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Stackyard News Apr 07

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    Sheep Meat Exports Grow Despite Poor Second Half

Despite a marked slowing of trade in the second half of the year, the latest figures from the English Beef and Lamb Executive (EBLEX) reveal that national sheep meat exports continued their recent annual growth in 2006.

Up by just over 2% on 2005 at 87,000 tonnes, annual exports edged towards the 99,000 tonne peak recorded in 2000 before the FMD-related ban brought the trade to an abrupt halt. Reflecting the improved conditions of the first half of the year in particular, the annual value of exports rose by almost 8% to £230 million.

The annual improvement was, however, entirely due the to the strength of the trade over the first six months of 2006, favourable market conditions and a good availability of lambs resulting in a 16% increase in exports compared with the same half-year period in 2005.

In contrast, export volumes in the second half of the year were 7% down on 2005. This was a consequence of a steady increase in the strength of sterling against the euro, as well as increasingly difficult economic conditions in the main continental markets.

While still only relatively small, the proportion of exports in the form of value-added cuts rather than carcases rose encouragingly to 14.4% compared to the 7-8% in 2000. Trade to France accounted for 70% of total exports as against a historic 75%, suggesting a welcome diversification of markets. This is confirmed by annual export volume gains of 7% and 10% achieved on the Belgian and Italian markets respectively versus just 0.3% in France.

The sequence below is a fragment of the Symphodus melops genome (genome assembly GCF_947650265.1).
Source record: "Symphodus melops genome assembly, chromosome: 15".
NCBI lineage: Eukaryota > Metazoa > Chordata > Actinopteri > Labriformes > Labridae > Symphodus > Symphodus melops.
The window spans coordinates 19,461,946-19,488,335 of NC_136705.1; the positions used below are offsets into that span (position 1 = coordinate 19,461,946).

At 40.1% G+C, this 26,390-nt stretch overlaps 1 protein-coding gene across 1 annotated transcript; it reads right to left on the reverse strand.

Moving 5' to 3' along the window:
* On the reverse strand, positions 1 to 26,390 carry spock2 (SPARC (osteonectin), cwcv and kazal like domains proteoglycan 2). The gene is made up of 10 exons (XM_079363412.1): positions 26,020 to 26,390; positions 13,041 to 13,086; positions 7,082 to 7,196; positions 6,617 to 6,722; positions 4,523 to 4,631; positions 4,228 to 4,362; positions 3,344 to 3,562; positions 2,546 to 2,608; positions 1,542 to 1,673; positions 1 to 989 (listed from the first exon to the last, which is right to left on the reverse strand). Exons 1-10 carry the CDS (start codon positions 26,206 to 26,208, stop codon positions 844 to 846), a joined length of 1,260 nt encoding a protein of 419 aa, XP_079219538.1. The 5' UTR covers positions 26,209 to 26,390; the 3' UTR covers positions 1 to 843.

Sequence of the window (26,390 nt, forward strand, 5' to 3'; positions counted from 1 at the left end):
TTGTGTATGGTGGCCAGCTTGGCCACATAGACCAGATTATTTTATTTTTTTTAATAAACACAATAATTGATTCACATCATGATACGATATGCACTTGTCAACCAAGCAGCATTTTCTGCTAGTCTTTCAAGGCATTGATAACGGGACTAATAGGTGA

Even so, with 30% of UK lambs now being exported and the bulk of these continuing to go to France, the French trade clearly has a major influence on the home market. In this context, it is not surprising that the particularly disappointing prices realised towards the end of last year coincided with year-on-year declines of 20% or more in monthly exports to France.

Nor is the solution necessarily for more lambs to be held over until the New Year, as appears to be the case again this season. Since the first quarter of the year is traditionally a relatively flat time for exports, more lambs on the domestic market only tends to put pressure on prices.

Although exporting conditions remain challenging, 2007 exports are forecast to be at a similar level to last year. This will, however, depend upon the state of the French economy, the sterling:euro exchange rate and competition from other exporters – most notably New Zealand.

The availability of English lambs will also continue to be a major factor, with sufficient supplies at the peak of the exporting season in the autumn/early winter critical to maintaining volumes. Retaining such a traditional seasonality of marketing will be valuable in limiting the potential knock-on effect of a overhang of old season lambs onto the new season market.

link Longtown Primestock Sale - 26th April 2007
link Offal Market Opportunities
link Scottish Sheep Event to Benefit All

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